Tuesday, July 12, 2011

Independent Directors

Much is made of the value of having independent directors serving on a company’s board of directors. These directors are not employed by the company and are supposed to be able to freely challenge management plans and thereby protect shareholder interests. I’m not convinced that independent directors are better than owner directors.

If a director has his or her net worth tied up in company stock, this aligns the director’s interests with those of shareholders. A director who is an employee with minimal ownership actually has interests that are opposed to those of shareholders. An independent director is somewhere in the middle.

As a shareholder, I would place more trust in an owner director than an independent director. I would look for directors whose share ownership is large relative to the income they receive from the company. In this measure, I wouldn’t count stock options as ownership and I would count any form of income whether direct or indirect.

Independent directors may work hard defending shareholders, but then again they may just pay little attention and collect their director’s fees. Or worse, an independent director and the CEO may serve on each other’s board of directors and trade favours.

Independent directors are better than employee directors, but owner directors seem best to me.

3 comments:

  1. The Blunt Bean CounterJuly 12, 2011 at 7:01 AM

    Directors in theory are supposed to bring a specific skill set to a board, be it an expertise in the company’s industry, be it finance expertise, be it M&A expertise. So a best of breed board without getting into their share ownership is a mix of the above. It is doubtful you would find these skill sets in what you call either an employee director or owner director.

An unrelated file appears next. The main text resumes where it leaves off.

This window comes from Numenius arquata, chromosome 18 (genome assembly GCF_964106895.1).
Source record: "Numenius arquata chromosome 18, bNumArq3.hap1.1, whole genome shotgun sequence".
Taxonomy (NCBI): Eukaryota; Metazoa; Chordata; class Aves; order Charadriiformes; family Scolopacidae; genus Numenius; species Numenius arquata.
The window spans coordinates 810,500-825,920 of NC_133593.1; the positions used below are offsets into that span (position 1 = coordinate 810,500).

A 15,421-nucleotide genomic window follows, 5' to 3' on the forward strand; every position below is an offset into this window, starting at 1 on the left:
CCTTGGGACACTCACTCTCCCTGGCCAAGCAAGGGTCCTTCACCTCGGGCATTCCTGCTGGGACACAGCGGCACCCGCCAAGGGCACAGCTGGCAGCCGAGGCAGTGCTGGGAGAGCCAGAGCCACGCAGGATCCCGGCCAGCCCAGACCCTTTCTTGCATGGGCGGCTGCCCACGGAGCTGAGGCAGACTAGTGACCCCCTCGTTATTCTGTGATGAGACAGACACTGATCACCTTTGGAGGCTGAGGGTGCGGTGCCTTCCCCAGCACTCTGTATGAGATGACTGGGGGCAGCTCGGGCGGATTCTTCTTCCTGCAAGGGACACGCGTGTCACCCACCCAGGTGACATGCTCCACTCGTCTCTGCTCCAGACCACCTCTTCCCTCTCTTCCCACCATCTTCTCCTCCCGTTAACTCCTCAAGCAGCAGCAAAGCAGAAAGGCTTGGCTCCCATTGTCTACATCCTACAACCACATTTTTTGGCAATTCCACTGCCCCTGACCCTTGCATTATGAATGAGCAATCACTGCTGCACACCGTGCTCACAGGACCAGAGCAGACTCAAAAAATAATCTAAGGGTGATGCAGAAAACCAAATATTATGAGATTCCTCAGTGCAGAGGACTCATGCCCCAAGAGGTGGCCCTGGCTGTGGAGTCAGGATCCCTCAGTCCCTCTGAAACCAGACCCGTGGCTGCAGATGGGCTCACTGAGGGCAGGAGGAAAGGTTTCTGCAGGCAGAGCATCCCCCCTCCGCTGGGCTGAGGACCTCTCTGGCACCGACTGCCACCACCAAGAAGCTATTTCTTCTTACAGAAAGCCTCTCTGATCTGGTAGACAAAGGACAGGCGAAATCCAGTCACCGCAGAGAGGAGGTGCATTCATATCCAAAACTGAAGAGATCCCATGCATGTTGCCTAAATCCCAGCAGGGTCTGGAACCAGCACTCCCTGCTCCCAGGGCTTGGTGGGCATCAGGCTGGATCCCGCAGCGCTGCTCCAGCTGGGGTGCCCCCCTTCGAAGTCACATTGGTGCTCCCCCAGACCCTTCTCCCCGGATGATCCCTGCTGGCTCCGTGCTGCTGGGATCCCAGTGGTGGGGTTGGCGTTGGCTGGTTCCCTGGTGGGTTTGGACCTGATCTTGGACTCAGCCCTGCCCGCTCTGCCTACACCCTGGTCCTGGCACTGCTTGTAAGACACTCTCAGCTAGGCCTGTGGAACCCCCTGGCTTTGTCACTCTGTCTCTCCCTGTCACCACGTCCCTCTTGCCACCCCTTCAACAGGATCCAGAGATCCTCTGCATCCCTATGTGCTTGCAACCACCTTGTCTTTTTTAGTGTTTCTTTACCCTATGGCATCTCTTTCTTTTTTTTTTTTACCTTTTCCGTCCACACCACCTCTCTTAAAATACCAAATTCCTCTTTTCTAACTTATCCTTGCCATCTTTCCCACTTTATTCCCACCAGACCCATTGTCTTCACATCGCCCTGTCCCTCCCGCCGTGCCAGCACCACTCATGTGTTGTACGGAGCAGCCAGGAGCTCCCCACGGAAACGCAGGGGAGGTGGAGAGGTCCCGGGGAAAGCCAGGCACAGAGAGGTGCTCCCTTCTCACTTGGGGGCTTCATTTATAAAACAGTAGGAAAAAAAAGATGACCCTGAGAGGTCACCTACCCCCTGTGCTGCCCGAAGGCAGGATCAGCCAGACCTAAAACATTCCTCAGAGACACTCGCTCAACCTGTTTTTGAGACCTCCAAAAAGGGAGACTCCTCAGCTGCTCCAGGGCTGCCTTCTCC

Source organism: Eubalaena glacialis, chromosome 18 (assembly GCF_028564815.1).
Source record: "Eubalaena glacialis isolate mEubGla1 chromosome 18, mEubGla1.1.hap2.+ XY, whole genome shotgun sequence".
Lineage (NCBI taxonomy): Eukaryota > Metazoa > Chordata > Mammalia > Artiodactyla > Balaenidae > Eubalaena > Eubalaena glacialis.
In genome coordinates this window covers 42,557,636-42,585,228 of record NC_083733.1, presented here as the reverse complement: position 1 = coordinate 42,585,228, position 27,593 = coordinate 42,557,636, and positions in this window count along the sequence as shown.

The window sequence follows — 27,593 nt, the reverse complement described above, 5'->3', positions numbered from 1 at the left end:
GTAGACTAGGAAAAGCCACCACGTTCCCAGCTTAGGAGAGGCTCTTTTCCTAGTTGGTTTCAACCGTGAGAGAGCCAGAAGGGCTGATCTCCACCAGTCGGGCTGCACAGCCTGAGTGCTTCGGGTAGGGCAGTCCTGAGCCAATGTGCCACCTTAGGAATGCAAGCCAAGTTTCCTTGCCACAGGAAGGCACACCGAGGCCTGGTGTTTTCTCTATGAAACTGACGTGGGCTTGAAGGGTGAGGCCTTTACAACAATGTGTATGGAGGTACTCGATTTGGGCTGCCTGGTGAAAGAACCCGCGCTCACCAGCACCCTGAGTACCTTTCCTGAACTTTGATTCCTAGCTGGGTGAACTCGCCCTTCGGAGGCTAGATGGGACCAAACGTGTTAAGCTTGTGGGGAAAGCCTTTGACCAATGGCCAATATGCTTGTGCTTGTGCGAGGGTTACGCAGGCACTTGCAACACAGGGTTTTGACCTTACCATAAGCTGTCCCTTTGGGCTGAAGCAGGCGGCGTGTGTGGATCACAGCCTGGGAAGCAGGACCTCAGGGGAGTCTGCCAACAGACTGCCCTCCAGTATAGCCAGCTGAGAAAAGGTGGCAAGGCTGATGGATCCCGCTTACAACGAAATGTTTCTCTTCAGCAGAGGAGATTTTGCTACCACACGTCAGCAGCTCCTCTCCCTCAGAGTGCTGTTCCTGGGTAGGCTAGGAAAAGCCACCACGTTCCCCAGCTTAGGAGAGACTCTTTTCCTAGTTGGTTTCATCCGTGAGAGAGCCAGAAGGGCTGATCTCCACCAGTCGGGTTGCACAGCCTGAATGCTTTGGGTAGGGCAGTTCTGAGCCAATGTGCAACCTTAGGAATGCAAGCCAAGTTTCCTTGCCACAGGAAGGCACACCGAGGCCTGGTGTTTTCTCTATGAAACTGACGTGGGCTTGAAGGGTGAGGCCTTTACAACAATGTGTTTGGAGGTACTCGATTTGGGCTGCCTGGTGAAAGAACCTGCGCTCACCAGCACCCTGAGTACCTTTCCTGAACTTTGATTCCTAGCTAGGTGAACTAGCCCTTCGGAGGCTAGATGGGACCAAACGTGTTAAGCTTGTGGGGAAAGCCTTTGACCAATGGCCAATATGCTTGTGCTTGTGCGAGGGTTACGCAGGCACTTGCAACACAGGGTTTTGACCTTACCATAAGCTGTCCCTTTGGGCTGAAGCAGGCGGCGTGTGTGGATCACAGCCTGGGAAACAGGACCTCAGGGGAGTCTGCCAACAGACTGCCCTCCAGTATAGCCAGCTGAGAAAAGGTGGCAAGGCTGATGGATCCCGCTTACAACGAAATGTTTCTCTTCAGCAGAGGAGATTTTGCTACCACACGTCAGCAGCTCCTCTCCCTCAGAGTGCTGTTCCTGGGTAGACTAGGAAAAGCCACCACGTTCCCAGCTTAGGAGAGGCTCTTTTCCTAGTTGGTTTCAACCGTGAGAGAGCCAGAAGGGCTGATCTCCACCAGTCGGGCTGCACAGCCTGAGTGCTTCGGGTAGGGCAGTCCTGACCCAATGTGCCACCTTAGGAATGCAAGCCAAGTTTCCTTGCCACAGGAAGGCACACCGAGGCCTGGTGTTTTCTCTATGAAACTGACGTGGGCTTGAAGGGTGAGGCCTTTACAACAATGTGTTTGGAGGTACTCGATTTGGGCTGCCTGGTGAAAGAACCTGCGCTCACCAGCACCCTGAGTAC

I agree, many independent directors although bringing skills to the table are part of an old boys club which is problematic. Also, in most cases they are already financially secure and have little skin in the game and rely on stock options and director fees for any income from that company.

    You say “a director who is an employee with minimal ownership actually has interests that are opposed to those of shareholders”. In my opinion, assuming the employee had a skill set to bring to the board, I would say having interests opposed to the shareholders would probably be a good thing. What do most shareholders want? I would say most only care about a large profit as fast as possible, only so many are true long term holders. Thus, an employee who did not really care about short-term stock gains would probably be an asset.

    For owner shareholders, you say their interests are aligned. I could argue they are only aligned for short term gains and if the owner manager can capitalize short term they may not really care long term.

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  2. @Mark: If a controlling group of shareholders want a company to take actions detrimental to the business but superficially look good to deceive other investors, then I think the company is in trouble. In my limited experience, such a group of shareholders can get honest and competent independent directors removed.

    The most important qualities for a director are competence and integrity. I've seen such qualities more often in owner directors, but as I said, my experience is limited.

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  3. There's no one right answer for the composition of a board. I believe the original intention was a type of democratic representation of shareholders. But as Mark pointed out, and probably because democratic representation wasn't working, board members are selected for bringing other benefits.

    I don't think good governance is well understood by most investors, so it isn't demanded. That's possibly why it's so common to try and incentivize management instead.

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